Manber stressed that in this new market, competitors have to work together, and with governments – their biggest customers – meaning that this new space race, between nations, corporations and billionaires, was about risk, reward and ambition among many diverse players. His own goal is ultimately a private space station, and his company has contracts with Blue Origin and government agencies.

“There are races but it’s not a monolithic race,” he said. “It’s not to get the first human to the moon or back. We want to be part of a society moving to space.”

And while SpaceX has managed to turn reusable rockets into a routine business within a few years, it has yet to live up to some of Musk’s middling ambitions, never mind his ultimate goal of colonizing Mars. In 2016 SpaceX had a rocket explode on the launchpad, destroying its expensive satellite payload and causing severe damage to the Nasa base. Earlier this year, something mysterious went awry with a US government payload SpaceX launched into orbit. And last year the company announced that two private citizens had booked a trip to travel round the moon, presumably on the Falcon Heavy – a goal Musk walked back dramatically this week.

Marcia Smith, an editor at the journal Space Policy, called the Falcon Heavy launch “amazing” but quickly added a caveat to Musk’s goals. “He has a track record of overselling on promises,” she wrote in an email. “And he has never launched a person yet (mannequins don’t count!). The commercial crew flights will be a bellwether for whatever comes next for SpaceX in human spaceflight.”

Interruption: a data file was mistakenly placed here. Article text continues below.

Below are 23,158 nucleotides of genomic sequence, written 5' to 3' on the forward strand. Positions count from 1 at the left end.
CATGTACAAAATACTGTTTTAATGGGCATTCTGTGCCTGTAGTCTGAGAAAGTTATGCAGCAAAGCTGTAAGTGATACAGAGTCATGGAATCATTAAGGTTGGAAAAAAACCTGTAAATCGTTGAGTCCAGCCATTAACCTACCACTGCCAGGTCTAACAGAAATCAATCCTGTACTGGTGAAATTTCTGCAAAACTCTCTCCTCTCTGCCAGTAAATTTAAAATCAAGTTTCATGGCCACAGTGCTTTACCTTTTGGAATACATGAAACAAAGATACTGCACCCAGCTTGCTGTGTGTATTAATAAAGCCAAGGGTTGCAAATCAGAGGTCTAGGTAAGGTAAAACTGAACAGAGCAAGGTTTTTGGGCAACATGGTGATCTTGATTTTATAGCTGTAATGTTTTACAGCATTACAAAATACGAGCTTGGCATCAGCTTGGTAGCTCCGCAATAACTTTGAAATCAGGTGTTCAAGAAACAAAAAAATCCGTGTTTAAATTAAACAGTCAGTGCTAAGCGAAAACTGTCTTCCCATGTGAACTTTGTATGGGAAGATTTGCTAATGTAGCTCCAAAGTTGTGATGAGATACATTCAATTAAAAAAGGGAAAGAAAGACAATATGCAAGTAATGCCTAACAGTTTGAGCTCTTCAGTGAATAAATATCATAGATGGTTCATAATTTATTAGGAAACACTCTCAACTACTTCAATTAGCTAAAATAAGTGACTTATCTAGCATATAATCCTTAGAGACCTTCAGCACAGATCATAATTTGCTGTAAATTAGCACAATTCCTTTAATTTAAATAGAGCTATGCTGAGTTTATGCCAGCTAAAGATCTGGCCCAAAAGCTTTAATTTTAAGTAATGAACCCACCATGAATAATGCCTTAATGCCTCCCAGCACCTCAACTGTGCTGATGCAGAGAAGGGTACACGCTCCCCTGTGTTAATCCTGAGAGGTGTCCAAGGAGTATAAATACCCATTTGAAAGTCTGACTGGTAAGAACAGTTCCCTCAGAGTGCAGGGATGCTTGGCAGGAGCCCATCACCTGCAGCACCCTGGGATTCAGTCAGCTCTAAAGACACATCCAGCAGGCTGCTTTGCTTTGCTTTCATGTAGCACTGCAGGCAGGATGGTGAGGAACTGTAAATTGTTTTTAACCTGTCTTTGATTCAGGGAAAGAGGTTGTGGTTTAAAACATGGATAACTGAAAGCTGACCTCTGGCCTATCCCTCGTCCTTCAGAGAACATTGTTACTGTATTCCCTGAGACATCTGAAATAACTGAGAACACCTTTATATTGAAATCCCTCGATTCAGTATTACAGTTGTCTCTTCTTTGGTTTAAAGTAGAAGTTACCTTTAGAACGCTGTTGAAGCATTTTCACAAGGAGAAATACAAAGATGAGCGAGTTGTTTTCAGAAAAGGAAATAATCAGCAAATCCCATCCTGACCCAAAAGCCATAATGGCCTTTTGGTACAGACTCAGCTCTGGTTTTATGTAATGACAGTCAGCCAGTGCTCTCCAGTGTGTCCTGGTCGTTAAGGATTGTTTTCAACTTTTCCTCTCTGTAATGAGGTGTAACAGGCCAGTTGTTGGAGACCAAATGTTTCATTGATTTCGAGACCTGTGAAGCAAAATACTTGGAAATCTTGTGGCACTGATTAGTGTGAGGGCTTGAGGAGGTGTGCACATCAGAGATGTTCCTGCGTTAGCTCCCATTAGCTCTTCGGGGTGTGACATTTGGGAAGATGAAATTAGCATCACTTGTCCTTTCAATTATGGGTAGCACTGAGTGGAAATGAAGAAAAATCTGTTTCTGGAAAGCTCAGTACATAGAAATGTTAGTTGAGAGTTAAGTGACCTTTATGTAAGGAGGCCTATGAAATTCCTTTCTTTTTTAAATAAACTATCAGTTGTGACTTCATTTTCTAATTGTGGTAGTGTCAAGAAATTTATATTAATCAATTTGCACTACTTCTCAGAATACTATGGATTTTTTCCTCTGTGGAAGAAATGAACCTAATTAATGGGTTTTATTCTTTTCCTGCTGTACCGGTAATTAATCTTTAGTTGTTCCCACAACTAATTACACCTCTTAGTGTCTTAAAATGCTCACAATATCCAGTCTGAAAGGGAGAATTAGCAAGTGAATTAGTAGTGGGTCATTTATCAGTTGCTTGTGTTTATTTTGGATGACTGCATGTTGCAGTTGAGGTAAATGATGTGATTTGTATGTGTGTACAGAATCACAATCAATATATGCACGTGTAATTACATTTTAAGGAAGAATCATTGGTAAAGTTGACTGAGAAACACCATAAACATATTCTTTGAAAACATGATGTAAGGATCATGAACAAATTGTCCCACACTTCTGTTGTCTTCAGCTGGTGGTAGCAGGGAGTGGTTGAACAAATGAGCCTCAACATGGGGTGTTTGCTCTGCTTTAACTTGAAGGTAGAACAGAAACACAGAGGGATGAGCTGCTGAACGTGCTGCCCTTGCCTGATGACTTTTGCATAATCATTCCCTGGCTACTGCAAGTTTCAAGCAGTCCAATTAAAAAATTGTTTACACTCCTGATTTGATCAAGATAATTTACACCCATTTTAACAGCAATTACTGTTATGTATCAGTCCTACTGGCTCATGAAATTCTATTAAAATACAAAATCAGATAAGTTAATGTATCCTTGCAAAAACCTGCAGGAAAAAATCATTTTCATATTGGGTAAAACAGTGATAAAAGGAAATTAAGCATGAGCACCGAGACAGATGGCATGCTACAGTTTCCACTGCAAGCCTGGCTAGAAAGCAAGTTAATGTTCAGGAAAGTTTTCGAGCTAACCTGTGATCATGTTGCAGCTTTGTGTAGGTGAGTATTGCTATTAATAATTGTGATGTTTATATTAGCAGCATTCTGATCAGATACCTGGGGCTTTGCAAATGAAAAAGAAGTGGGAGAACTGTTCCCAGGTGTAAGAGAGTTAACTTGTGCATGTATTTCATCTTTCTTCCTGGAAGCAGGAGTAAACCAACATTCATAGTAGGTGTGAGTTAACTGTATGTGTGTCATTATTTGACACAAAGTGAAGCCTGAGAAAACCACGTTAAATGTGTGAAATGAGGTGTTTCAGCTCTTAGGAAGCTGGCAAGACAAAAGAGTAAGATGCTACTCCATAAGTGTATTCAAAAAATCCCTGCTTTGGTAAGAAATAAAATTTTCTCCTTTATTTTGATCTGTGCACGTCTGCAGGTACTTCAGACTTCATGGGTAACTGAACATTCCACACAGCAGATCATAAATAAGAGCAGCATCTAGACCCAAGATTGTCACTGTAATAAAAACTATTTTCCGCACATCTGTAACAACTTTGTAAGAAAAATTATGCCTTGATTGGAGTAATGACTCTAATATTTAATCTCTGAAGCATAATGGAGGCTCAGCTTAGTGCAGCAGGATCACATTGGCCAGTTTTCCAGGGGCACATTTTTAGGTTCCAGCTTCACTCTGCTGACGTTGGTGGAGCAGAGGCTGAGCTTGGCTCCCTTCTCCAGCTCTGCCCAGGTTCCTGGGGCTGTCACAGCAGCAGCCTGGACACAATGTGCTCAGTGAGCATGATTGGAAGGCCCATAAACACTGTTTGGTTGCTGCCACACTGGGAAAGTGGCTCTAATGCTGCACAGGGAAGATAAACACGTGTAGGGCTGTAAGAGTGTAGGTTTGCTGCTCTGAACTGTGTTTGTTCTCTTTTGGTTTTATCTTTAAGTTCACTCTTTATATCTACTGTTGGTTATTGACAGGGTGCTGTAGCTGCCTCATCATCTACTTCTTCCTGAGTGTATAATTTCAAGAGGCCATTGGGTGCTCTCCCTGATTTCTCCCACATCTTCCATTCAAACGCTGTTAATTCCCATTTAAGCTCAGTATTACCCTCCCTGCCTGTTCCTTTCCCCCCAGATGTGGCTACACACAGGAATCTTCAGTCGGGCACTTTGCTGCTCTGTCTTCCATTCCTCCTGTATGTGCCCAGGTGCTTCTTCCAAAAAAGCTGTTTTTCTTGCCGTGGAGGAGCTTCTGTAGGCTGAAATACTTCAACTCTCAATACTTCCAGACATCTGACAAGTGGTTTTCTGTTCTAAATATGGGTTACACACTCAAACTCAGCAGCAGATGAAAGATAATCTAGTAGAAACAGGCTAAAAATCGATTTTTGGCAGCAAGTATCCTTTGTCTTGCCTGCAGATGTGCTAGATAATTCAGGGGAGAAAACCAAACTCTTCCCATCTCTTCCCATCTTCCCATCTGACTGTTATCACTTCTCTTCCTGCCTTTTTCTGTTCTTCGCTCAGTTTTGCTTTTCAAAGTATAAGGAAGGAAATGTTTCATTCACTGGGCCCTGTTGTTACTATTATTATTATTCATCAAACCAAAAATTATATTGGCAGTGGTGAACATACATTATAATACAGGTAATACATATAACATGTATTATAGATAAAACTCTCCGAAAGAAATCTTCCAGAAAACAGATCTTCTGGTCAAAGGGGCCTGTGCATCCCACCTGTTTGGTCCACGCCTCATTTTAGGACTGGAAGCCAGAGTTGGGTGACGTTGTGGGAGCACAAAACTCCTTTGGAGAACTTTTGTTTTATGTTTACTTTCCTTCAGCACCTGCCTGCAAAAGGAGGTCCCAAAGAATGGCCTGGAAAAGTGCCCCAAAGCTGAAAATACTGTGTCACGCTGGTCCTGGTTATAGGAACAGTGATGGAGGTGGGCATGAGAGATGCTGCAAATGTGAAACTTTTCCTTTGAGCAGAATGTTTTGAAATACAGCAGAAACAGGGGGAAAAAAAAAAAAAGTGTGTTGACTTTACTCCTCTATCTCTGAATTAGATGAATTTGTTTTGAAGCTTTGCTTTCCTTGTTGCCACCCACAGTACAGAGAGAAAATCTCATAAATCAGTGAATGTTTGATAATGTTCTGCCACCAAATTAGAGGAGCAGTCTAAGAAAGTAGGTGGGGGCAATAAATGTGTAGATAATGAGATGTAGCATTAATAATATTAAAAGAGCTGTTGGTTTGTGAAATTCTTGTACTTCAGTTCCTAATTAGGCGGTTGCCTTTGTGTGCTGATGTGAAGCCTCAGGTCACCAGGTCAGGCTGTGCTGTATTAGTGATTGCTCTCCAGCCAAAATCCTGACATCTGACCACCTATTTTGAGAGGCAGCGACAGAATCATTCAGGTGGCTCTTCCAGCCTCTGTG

Nasa has set strict safety requirements for human spaceflight, but Congress and the Obama and Trump administrations have taken a light touch to regulating the private space industry. Logsdon, the professor, said that in due time those regulators will face a problem: “whether somebody with enough discretionary money to take a joyride around the moon cares about Nasa’s human safety requirements”.

For the moment, however, the experts mostly enjoyed the moment. “SpaceX is pushing the boundaries on what is possible, and upping the ante for others,” Dreier said. “You couldn’t have had a better day for SpaceX.”

“Honestly it was just a really exciting day to be a human,” he added. “It’s a reminder of excitement and success, but also a little bit of strangeness to what’s possible. Something kind of weird and fun, because that’s what makes us human.”

Written by Alan Yuhas